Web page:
When Loved Ones Die, Their Identity Is There for the Taking


George told lawmakers, "There is much more fraud that it [the IRS] does not detect." The inspector general "identified approximately 1.5 million additional undetected tax returns with potentially fraudulent tax refunds totaling in excess of $5.2 billion," said George. Those refunds were paid out. "If not addressed, we estimate the IRS could issue approximately $26 billion in fraudulent tax refunds resulting from identity theft over the next five years," he testified.

The IRS told ABC News that it believes that five-year estimate is "far too high. The estimate was based on figures from 2010, before the IRS instituted major changes in the way it handles identity theft cases," the agency said. "Our increased compliance and prevention efforts mean we are stopping more refund fraud than ever before."

The Social Security Administration had recently taken steps to cut back on the Master Death List information it releases publicly, leaving off the decedent's state and ZIP code. And the IRS said it has installed identity theft screening filters on its computer systems to flag suspicious returns. "Fighting identity theft will be an ongoing battle for the IRS and one we cannot afford to let up on," said Steven Miller, an IRS deputy commissioner, in written testimony.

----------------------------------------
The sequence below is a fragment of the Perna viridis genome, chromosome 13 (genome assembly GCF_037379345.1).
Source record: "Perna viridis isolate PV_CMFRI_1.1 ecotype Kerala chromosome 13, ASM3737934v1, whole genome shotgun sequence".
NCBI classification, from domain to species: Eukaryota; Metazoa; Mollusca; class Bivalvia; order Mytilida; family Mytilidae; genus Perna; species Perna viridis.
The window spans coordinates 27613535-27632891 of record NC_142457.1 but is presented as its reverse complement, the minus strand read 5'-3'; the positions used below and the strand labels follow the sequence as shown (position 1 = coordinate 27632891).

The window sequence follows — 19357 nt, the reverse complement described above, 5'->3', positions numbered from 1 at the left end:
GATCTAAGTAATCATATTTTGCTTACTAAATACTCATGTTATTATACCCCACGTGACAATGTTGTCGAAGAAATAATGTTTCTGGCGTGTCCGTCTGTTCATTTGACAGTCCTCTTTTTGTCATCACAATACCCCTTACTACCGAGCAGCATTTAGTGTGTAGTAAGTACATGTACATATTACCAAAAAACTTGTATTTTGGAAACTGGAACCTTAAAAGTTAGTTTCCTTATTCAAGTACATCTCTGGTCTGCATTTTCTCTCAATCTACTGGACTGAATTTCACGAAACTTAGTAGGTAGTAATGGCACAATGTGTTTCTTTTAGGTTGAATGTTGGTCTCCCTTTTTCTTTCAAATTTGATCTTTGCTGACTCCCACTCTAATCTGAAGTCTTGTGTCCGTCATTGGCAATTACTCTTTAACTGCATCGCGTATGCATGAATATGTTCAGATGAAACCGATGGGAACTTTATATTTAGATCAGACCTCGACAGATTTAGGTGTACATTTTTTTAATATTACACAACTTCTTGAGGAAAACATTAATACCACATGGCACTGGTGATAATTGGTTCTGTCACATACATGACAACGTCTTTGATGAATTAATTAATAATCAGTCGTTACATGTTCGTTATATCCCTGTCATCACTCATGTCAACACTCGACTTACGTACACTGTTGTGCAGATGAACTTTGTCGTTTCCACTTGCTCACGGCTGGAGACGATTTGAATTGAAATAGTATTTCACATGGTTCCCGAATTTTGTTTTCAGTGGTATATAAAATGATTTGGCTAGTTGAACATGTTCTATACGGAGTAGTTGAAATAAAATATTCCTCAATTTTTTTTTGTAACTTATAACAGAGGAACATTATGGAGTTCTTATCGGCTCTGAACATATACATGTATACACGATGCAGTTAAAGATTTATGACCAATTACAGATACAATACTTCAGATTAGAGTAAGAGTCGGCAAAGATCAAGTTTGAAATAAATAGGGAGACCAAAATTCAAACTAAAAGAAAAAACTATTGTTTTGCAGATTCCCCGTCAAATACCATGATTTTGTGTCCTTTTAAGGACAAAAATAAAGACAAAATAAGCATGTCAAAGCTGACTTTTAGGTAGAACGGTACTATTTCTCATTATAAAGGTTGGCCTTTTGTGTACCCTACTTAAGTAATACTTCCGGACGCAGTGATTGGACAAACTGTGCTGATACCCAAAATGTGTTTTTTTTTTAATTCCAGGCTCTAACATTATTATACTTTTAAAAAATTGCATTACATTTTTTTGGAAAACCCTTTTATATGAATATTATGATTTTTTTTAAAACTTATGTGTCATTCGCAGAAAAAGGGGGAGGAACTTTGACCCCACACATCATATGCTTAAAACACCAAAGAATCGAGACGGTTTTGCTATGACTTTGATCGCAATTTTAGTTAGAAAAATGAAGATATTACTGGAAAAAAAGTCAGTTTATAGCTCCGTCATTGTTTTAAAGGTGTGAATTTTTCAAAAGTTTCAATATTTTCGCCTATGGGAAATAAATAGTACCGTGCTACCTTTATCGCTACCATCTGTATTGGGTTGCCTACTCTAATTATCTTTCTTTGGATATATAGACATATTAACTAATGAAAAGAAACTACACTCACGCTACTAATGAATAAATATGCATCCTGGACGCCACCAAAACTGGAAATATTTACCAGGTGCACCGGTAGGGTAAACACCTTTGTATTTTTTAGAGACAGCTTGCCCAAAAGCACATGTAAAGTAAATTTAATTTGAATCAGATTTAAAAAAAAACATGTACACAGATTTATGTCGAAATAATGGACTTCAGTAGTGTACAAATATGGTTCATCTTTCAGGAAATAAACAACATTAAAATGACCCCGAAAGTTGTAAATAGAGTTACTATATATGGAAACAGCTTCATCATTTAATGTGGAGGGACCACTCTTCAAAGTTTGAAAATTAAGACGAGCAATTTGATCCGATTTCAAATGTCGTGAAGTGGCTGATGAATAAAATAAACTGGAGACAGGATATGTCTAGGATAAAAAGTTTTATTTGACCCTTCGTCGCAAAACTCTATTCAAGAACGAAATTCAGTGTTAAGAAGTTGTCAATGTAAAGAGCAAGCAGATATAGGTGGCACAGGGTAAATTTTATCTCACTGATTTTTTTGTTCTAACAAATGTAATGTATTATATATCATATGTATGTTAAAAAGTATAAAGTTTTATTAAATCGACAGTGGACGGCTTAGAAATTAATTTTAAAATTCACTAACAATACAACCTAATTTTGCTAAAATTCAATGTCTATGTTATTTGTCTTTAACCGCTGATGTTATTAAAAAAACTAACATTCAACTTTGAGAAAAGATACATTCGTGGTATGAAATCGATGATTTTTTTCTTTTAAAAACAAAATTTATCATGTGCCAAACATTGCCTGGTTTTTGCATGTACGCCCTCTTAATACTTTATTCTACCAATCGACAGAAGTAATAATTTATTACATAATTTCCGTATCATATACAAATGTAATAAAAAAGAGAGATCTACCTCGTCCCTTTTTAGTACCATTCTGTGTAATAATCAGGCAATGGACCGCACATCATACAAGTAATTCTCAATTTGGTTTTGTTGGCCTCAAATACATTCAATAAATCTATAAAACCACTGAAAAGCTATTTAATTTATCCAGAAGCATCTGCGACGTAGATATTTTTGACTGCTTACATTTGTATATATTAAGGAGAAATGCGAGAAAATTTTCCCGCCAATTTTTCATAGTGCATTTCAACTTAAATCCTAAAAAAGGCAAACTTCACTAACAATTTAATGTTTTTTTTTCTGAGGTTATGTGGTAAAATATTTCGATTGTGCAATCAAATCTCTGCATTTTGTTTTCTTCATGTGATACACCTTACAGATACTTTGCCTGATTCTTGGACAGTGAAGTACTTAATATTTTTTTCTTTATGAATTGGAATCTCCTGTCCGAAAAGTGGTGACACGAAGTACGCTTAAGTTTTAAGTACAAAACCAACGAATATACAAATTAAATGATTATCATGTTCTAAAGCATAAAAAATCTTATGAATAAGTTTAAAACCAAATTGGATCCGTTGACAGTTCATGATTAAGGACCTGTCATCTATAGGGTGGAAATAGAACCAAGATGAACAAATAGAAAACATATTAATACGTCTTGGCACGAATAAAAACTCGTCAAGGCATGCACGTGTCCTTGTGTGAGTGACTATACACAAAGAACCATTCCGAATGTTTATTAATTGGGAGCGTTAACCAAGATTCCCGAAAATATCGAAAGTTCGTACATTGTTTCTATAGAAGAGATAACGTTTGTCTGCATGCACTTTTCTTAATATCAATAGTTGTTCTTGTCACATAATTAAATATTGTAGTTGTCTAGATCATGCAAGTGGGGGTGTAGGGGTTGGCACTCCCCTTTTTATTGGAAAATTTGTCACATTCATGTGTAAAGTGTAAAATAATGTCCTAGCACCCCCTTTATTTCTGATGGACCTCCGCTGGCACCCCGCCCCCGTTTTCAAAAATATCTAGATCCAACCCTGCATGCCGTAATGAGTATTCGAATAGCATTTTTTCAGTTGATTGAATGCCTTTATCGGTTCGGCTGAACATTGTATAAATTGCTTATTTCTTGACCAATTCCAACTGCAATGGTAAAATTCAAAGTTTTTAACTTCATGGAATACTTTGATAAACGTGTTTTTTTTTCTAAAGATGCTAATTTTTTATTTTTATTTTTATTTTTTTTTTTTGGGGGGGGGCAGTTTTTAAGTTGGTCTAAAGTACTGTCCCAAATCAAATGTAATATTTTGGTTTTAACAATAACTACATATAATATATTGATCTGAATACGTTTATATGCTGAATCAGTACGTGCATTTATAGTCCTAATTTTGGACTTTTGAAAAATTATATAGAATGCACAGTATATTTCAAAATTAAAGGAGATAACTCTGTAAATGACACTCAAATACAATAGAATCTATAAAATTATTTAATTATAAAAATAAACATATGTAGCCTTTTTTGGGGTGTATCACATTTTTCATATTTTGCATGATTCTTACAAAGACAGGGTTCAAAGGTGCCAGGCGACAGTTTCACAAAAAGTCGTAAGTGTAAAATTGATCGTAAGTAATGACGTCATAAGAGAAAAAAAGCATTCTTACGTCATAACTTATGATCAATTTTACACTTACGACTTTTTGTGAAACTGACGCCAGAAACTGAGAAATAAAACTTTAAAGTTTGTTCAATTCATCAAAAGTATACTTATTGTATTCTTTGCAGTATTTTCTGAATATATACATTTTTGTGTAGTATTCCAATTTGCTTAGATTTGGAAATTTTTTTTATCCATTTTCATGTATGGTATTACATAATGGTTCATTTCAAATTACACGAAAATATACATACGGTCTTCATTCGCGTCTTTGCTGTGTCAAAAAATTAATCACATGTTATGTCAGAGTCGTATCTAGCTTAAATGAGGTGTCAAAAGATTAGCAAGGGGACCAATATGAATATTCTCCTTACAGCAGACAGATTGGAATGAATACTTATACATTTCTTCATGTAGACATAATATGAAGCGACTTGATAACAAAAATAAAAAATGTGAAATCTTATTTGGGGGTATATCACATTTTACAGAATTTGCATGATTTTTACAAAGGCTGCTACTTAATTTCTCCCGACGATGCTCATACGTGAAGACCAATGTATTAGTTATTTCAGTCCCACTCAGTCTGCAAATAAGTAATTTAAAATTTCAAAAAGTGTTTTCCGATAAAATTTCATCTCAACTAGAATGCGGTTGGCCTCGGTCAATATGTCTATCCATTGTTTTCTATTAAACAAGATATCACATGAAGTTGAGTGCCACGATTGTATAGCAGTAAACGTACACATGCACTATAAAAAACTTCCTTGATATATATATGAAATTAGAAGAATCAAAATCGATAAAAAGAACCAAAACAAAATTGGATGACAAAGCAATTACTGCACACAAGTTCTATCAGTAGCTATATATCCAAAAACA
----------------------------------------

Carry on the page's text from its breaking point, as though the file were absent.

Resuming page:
Late last year, the IRS established a special taxpayer protection unit to help handle identity theft cases. But George testified that those trying to file their 2011 taxes found it difficult to get through to the unit. "The unit received more than 86,000 calls during the 2012 filing season, but has only been able to answer about 21,000," said George. And according to his testimony, the average phone wait time for taxpayers was almost one hour.

Taxpayers caught in this mess are forced to prove their loved one's identity to the IRS. Agin said he had to provide evidence to show the IRS that his late daughter was his child. Some cases have taken up to a year to resolve.

Congress is considering a number of bills that would limit access to the Master Death List. For Agin and the hundreds of thousands of other taxpayers who have been victims of this fraud, it can't come soon enough. "It's bad enough losing your child to any type of disease, cancer in any manner," said Agin, "but then have somebody steal their identify, the last remaining vestige of your child, it's horrible."

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